1. About two-thirds of all marine life remain unidentified.
Most are probably tiny ocean bugs or whatever.
2. No one knows what made this sound.
While the most famous mystery underwater sound — the Bloop — is consistent with (read: probably) some underwater icequake or another, no one knows for sure what made this sound, nicknamed Julia. So it might be Cthulhu. You don’t know.
3. There are probably halibut bigger than this, which broke world records at 515 pounds.
Caught by a German dude in Norway.
4. We might not have identified eight whale and dolphin species.
5. About 90% of the ocean is still unmapped.
And it could take 125 years to get that done.
6. Because 95% of it we haven’t explored, meaning there COULD be mermaids.
You don’t know! Stop pretending like you know!
7. Mysterious rivers and lakes exist underwater, with creatures found nowhere else.
Some of these brine-filled rivers and lakes have mussels living around them, and some don’t. Why don’t some have mussels? Why?
(Brine is super salty and way more dense than water, so it sinks and forms these pools and streams. SCIENCE.)
8. There are likely more new deep-sea shark species than even this fishing expedition turned up with last year.
9. How much fish would a fishery fish if a fishery could fish deep-sea marine habitats?
We’re not really sure how deep-sea fishing affects the ecosystem due to a lack of data. So maybe we’ll be eating ghost shark in 50 years because it tastes like rainbows, or maybe catching a lot of ghost shark would be super bad for the ocean.
10. Somebody just south of New Zealand caught this 39-foot-long Colossal Squid, but we don’t know a lot about it.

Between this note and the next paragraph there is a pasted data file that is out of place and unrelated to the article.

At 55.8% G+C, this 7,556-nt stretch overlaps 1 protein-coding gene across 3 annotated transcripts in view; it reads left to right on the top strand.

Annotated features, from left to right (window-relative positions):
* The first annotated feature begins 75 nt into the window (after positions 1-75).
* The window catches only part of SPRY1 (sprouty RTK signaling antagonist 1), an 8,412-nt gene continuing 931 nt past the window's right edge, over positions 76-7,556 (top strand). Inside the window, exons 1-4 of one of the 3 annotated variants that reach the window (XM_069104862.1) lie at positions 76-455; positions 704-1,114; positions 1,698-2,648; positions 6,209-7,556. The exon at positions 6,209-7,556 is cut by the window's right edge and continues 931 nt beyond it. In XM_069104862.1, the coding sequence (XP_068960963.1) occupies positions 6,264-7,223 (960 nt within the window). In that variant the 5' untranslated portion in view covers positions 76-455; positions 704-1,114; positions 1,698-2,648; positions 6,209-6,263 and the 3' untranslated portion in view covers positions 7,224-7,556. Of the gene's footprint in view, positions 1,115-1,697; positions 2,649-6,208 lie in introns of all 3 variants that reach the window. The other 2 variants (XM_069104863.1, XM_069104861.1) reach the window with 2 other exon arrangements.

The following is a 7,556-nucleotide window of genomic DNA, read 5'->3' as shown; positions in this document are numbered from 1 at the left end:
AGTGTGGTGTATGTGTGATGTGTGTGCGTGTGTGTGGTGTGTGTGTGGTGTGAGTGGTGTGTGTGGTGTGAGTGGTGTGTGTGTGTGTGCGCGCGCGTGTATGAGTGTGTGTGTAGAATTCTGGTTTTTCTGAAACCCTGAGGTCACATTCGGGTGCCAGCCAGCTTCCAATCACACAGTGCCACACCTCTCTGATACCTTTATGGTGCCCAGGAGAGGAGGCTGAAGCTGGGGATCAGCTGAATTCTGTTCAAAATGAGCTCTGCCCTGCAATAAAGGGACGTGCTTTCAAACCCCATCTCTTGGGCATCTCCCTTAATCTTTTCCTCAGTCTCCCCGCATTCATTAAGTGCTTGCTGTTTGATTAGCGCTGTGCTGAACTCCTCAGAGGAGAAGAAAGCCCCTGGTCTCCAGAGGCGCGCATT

It’s sort of hard to observe something that dives up to 6,500 feet below the surface.
11. In the Triassic period, the Kraken may have eaten bus-sized Ichthyosaurs.
Yes, a giant, murderous squid-like creature is the suspect behind a pile of Ichthyosaur bones found in the Nevada desert. And — to add a dose of CREEPY — the bones look like they were ARRANGED. The Kraken either drowned or broke the necks of its victims, and then PLACED them in an alternating double-line pattern like suckers on a tentacle.
In summation: scientists hypothesize that a giant sea monster killed other giant sea monsters and made self-portraits with their lifeless bodies.
12. We know about seven underwater waterfalls, but there could be more.
In the sea between Greenland and Iceland, where some frigid water mixes with less frigid water, lies what is technically Earth’s largest known waterfall: 175 million cubic feet of water per second (2,000x Niagra Falls) dropping 11,500 feet (3x the height of Venezuela’s Angel Falls, above).
13. It’s also unclear how many valuable minerals are hiding out in the water.
There’s gold in them submarine hills, y’all.
14. Off the coast of Cuba, some researchers discovered a possible lost city..?
It could be nature playing tricks, or it could be that long-lost Mayan city that disappeared under the waves. CoughATLANTIScough.
15. And no one’s entirely sure what this rock structure is doing here.
16. But the biggest unknown is how to go about studying the ocean, when most of it doesn’t really want to be found.
We need a bunch of submarines that can take some serious pressure.
Respect the sea, guys.